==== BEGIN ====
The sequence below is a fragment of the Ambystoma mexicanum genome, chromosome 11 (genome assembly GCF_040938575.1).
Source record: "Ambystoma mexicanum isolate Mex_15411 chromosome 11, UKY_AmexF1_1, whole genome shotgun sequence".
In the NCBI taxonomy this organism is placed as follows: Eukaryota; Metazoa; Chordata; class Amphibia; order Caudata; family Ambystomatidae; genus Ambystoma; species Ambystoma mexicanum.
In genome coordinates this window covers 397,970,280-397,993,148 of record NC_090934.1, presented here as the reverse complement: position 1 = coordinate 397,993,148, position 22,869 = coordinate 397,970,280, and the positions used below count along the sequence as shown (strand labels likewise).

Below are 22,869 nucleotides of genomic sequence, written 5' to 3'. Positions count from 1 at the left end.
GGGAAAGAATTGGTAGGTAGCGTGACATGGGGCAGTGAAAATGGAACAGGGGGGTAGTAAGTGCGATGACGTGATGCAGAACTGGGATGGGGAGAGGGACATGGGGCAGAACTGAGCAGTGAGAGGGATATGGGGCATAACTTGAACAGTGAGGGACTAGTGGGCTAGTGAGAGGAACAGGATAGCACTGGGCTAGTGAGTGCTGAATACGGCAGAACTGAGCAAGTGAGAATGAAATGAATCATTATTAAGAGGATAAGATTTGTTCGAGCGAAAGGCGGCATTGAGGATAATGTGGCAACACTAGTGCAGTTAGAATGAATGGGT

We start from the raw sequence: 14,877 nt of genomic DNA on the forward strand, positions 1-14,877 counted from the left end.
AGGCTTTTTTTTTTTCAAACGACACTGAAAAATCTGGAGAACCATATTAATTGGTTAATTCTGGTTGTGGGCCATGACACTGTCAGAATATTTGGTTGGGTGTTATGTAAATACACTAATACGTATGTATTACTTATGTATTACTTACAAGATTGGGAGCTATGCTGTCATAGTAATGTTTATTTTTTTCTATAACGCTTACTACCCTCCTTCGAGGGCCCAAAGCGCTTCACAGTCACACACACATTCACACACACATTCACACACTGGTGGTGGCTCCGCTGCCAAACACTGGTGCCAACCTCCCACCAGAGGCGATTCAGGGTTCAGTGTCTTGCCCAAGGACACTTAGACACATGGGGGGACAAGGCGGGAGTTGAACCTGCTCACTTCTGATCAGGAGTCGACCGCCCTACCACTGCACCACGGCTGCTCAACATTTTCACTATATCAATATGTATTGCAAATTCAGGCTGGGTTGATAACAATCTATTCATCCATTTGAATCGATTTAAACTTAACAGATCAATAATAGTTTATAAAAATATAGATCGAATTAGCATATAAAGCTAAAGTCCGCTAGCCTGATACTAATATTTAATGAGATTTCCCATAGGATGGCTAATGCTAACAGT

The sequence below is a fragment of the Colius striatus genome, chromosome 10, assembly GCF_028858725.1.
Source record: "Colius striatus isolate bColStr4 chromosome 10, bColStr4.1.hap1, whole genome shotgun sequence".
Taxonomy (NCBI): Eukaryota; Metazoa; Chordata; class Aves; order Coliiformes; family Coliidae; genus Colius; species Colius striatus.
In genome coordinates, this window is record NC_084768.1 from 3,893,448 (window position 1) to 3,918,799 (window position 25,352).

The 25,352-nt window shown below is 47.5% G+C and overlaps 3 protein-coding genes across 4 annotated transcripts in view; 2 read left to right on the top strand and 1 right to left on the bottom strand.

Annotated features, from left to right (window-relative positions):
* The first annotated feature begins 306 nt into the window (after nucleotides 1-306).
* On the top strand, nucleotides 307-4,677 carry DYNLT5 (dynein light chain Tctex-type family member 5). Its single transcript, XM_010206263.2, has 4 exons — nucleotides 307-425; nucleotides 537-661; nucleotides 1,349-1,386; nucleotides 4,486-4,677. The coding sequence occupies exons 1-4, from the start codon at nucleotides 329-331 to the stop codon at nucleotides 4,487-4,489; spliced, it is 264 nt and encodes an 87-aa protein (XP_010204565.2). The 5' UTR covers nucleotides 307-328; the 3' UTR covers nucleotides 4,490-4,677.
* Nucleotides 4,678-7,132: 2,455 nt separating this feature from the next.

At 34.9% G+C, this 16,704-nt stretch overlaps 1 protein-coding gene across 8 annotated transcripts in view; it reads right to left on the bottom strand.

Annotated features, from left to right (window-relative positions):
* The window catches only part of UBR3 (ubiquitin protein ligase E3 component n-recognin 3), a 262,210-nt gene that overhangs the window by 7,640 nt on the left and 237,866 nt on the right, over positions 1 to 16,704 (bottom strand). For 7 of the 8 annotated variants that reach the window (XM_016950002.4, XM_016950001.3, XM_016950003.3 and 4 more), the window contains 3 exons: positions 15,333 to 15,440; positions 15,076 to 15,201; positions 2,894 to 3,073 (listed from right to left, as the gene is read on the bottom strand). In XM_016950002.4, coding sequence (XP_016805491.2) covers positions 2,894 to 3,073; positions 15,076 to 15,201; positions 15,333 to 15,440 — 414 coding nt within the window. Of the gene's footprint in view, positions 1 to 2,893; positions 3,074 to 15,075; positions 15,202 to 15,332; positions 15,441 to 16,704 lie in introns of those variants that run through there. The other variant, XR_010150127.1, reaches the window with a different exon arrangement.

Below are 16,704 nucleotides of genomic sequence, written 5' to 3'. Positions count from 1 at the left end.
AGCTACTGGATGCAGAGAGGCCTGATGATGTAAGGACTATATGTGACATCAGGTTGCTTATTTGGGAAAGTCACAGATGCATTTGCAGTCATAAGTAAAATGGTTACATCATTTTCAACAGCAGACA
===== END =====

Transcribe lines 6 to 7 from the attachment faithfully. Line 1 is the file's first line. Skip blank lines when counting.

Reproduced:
GGGAAAGAATTGGTAGGTAGCGTGACATGGGGCAGTGAAAATGGAACAGGGGGGTAGTAAGTGCGATGACGTGATGCAGAACTGGGATGGGGAGAGGGACATGGGGCAGAACTGAGCAGTGAGAGGGATATGGGGCATAACTTGAACAGTGAGGGACTAGTGGGCTAGTGAGAGGAACAGGATAGCACTGGGCTAGTGAGTGCTGAATACGGCAGAACTGAGCAAGTGAGAATGAAATGAATCATTATTAAGAGGATAAGATTTGTTCGAGCGAAAGGCGGCATTGAGGATAATGTGGCAACACTAGTGCAGTTAGAATGAATGGGT

We start from the raw sequence: 14,877 nt of genomic DNA on the forward strand, positions 1-14,877 counted from the left end.